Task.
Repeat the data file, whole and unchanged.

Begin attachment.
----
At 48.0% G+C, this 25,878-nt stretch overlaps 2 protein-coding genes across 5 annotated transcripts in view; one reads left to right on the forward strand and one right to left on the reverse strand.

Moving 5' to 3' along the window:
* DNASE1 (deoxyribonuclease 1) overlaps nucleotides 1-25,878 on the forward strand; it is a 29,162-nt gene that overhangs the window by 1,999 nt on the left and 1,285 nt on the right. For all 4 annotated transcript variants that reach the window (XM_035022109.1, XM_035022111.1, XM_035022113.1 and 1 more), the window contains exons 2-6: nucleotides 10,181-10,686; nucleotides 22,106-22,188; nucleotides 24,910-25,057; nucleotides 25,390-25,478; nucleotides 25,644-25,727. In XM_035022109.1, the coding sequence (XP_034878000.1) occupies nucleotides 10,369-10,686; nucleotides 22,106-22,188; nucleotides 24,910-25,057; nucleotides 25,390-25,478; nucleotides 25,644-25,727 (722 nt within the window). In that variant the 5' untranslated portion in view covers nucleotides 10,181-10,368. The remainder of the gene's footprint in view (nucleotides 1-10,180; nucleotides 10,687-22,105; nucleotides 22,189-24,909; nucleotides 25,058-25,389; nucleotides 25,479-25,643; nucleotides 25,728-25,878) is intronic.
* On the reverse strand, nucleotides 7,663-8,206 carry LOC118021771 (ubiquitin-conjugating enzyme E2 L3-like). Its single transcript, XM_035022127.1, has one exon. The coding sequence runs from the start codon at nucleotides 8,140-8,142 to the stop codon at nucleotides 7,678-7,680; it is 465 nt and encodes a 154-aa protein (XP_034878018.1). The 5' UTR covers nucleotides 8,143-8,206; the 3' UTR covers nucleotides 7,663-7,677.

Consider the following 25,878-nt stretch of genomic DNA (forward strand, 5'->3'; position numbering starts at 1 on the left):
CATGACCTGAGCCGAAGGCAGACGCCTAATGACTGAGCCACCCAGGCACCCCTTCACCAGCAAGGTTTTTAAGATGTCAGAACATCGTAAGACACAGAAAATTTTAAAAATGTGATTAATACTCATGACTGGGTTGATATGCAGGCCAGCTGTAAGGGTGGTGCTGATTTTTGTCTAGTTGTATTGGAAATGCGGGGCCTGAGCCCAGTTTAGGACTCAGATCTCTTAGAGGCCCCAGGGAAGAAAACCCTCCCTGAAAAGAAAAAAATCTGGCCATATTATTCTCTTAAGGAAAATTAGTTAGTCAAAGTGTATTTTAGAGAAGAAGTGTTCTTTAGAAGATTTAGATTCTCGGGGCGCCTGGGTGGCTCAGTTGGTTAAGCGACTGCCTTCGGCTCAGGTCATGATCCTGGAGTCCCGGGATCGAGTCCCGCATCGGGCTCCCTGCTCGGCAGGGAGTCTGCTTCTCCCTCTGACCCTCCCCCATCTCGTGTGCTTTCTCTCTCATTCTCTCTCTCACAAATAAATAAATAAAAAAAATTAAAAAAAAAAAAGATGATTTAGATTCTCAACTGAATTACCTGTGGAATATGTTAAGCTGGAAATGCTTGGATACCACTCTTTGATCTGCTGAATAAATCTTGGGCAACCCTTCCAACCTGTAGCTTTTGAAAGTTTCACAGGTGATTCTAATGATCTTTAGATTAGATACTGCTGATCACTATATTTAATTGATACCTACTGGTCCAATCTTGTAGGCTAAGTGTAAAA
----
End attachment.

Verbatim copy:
At 48.0% G+C, this 25,878-nt stretch overlaps 2 protein-coding genes across 5 annotated transcripts in view; one reads left to right on the forward strand and one right to left on the reverse strand.

Moving 5' to 3' along the window:
* DNASE1 (deoxyribonuclease 1) overlaps nucleotides 1-25,878 on the forward strand; it is a 29,162-nt gene that overhangs the window by 1,999 nt on the left and 1,285 nt on the right. For all 4 annotated transcript variants that reach the window (XM_035022109.1, XM_035022111.1, XM_035022113.1 and 1 more), the window contains exons 2-6: nucleotides 10,181-10,686; nucleotides 22,106-22,188; nucleotides 24,910-25,057; nucleotides 25,390-25,478; nucleotides 25,644-25,727. In XM_035022109.1, the coding sequence (XP_034878000.1) occupies nucleotides 10,369-10,686; nucleotides 22,106-22,188; nucleotides 24,910-25,057; nucleotides 25,390-25,478; nucleotides 25,644-25,727 (722 nt within the window). In that variant the 5' untranslated portion in view covers nucleotides 10,181-10,368. The remainder of the gene's footprint in view (nucleotides 1-10,180; nucleotides 10,687-22,105; nucleotides 22,189-24,909; nucleotides 25,058-25,389; nucleotides 25,479-25,643; nucleotides 25,728-25,878) is intronic.
* On the reverse strand, nucleotides 7,663-8,206 carry LOC118021771 (ubiquitin-conjugating enzyme E2 L3-like). Its single transcript, XM_035022127.1, has one exon. The coding sequence runs from the start codon at nucleotides 8,140-8,142 to the stop codon at nucleotides 7,678-7,680; it is 465 nt and encodes a 154-aa protein (XP_034878018.1). The 5' UTR covers nucleotides 8,143-8,206; the 3' UTR covers nucleotides 7,663-7,677.

Consider the following 25,878-nt stretch of genomic DNA (forward strand, 5'->3'; position numbering starts at 1 on the left):
CATGACCTGAGCCGAAGGCAGACGCCTAATGACTGAGCCACCCAGGCACCCCTTCACCAGCAAGGTTTTTAAGATGTCAGAACATCGTAAGACACAGAAAATTTTAAAAATGTGATTAATACTCATGACTGGGTTGATATGCAGGCCAGCTGTAAGGGTGGTGCTGATTTTTGTCTAGTTGTATTGGAAATGCGGGGCCTGAGCCCAGTTTAGGACTCAGATCTCTTAGAGGCCCCAGGGAAGAAAACCCTCCCTGAAAAGAAAAAAATCTGGCCATATTATTCTCTTAAGGAAAATTAGTTAGTCAAAGTGTATTTTAGAGAAGAAGTGTTCTTTAGAAGATTTAGATTCTCGGGGCGCCTGGGTGGCTCAGTTGGTTAAGCGACTGCCTTCGGCTCAGGTCATGATCCTGGAGTCCCGGGATCGAGTCCCGCATCGGGCTCCCTGCTCGGCAGGGAGTCTGCTTCTCCCTCTGACCCTCCCCCATCTCGTGTGCTTTCTCTCTCATTCTCTCTCTCACAAATAAATAAATAAAAAAAATTAAAAAAAAAAAAGATGATTTAGATTCTCAACTGAATTACCTGTGGAATATGTTAAGCTGGAAATGCTTGGATACCACTCTTTGATCTGCTGAATAAATCTTGGGCAACCCTTCCAACCTGTAGCTTTTGAAAGTTTCACAGGTGATTCTAATGATCTTTAGATTAGATACTGCTGATCACTATATTTAATTGATACCTACTGGTCCAATCTTGTAGGCTAAGTGTAAAA